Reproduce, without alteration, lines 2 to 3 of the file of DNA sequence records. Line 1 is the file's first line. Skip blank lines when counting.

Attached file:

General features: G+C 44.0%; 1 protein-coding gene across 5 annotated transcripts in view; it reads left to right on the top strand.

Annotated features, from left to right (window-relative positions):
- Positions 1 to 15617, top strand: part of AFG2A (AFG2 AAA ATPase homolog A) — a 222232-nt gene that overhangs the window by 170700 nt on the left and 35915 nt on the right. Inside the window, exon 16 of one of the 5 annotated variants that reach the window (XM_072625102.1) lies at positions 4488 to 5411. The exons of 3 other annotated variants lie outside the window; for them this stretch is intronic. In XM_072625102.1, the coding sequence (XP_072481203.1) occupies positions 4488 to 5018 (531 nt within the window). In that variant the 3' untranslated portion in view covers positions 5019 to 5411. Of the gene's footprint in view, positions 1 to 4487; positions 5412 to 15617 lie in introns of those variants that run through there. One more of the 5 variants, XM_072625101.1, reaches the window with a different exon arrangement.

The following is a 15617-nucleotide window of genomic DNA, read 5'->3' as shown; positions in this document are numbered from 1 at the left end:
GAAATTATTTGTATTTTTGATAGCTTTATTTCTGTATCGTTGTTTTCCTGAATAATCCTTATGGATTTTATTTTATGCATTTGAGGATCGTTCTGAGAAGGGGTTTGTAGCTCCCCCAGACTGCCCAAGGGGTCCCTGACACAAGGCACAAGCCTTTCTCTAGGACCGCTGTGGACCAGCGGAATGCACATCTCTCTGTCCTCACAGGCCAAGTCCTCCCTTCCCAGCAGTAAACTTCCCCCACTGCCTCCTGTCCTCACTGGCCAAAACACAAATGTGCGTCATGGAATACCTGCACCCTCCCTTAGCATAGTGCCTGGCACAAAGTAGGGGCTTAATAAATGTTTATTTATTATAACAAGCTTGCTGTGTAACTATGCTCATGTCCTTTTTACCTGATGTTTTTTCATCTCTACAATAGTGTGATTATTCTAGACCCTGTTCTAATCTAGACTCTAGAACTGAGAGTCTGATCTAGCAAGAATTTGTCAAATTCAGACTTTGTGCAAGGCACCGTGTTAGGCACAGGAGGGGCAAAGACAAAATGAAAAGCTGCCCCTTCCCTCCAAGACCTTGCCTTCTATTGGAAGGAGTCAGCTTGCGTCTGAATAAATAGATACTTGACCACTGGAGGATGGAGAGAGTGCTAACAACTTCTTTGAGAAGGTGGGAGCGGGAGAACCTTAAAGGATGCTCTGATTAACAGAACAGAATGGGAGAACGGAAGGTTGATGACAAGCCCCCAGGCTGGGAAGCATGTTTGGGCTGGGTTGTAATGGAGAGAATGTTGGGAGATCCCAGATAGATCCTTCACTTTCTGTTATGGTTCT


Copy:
Annotated features, from left to right (window-relative positions):
- Positions 1 to 15617, top strand: part of AFG2A (AFG2 AAA ATPase homolog A) — a 222232-nt gene that overhangs the window by 170700 nt on the left and 35915 nt on the right. Inside the window, exon 16 of one of the 5 annotated variants that reach the window (XM_072625102.1) lies at positions 4488 to 5411. The exons of 3 other annotated variants lie outside the window; for them this stretch is intronic. In XM_072625102.1, the coding sequence (XP_072481203.1) occupies positions 4488 to 5018 (531 nt within the window). In that variant the 3' untranslated portion in view covers positions 5019 to 5411. Of the gene's footprint in view, positions 1 to 4487; positions 5412 to 15617 lie in introns of those variants that run through there. One more of the 5 variants, XM_072625101.1, reaches the window with a different exon arrangement.